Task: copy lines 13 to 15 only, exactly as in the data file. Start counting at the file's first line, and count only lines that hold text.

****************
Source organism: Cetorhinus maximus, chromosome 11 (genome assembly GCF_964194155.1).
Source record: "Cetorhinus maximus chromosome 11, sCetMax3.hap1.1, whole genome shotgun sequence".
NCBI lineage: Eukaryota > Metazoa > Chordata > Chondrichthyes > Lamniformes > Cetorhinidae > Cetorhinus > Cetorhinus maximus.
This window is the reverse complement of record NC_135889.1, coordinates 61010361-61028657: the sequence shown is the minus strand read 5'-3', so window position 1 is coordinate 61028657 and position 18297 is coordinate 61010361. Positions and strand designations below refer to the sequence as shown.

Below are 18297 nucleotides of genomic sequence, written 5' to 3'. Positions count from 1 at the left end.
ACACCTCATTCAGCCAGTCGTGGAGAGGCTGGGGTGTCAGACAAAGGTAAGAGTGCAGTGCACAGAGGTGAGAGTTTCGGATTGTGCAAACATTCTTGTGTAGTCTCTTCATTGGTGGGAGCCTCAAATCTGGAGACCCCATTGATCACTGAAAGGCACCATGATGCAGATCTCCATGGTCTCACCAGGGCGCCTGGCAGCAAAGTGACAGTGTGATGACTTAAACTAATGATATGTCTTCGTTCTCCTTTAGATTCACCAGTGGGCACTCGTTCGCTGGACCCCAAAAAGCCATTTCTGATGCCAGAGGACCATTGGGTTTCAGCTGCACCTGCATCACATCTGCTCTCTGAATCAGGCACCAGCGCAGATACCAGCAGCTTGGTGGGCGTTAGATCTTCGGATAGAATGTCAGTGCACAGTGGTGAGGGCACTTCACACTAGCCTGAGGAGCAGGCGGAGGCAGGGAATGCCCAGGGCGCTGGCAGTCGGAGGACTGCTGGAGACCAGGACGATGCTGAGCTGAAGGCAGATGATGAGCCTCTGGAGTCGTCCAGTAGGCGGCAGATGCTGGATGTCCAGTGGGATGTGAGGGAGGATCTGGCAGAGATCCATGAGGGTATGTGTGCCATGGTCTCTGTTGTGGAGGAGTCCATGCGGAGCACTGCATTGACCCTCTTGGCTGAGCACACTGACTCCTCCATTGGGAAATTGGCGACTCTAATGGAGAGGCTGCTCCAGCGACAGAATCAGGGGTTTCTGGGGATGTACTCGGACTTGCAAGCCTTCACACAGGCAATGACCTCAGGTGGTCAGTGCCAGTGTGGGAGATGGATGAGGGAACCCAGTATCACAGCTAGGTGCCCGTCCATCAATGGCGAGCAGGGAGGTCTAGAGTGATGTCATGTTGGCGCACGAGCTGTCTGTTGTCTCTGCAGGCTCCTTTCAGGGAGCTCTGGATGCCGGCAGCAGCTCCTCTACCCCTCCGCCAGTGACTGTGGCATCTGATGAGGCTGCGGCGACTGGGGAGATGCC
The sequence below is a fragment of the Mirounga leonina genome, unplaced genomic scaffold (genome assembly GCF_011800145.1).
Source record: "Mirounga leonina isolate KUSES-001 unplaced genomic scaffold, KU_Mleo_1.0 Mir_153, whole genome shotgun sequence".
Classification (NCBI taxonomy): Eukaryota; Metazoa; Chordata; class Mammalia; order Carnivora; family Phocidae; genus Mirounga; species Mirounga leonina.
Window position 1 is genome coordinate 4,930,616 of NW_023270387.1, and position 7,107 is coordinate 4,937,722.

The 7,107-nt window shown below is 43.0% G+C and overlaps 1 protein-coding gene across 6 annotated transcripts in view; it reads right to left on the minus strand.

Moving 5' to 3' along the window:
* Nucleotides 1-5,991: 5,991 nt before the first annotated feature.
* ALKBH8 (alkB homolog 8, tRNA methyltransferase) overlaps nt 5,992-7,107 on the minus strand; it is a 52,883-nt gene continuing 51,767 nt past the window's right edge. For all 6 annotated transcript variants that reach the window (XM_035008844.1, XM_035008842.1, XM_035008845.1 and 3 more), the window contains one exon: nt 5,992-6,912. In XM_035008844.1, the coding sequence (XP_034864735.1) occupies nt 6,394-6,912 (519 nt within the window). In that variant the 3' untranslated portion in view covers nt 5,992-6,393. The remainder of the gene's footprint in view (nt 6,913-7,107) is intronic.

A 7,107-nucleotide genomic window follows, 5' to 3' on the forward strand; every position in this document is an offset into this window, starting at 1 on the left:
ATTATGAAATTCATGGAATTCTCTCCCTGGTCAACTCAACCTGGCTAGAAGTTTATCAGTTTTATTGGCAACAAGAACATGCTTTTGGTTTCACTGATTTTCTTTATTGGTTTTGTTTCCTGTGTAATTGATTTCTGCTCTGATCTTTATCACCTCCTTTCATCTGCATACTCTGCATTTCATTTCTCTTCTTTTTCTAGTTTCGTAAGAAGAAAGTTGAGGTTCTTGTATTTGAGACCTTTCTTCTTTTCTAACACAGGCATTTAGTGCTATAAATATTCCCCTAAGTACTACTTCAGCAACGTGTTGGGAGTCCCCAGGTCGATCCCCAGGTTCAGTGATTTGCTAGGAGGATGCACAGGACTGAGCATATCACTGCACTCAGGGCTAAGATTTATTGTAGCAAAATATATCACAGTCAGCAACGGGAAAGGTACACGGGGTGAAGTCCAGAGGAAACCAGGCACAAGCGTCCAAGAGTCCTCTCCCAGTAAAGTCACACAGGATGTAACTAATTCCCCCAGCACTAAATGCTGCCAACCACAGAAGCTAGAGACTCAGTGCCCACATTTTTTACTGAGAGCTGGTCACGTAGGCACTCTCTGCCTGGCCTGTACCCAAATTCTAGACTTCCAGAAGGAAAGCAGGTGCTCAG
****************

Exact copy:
* Nucleotides 1-5,991: 5,991 nt before the first annotated feature.
* ALKBH8 (alkB homolog 8, tRNA methyltransferase) overlaps nt 5,992-7,107 on the minus strand; it is a 52,883-nt gene continuing 51,767 nt past the window's right edge. For all 6 annotated transcript variants that reach the window (XM_035008844.1, XM_035008842.1, XM_035008845.1 and 3 more), the window contains one exon: nt 5,992-6,912. In XM_035008844.1, the coding sequence (XP_034864735.1) occupies nt 6,394-6,912 (519 nt within the window). In that variant the 3' untranslated portion in view covers nt 5,992-6,393. The remainder of the gene's footprint in view (nt 6,913-7,107) is intronic.

A 7,107-nucleotide genomic window follows, 5' to 3' on the forward strand; every position in this document is an offset into this window, starting at 1 on the left: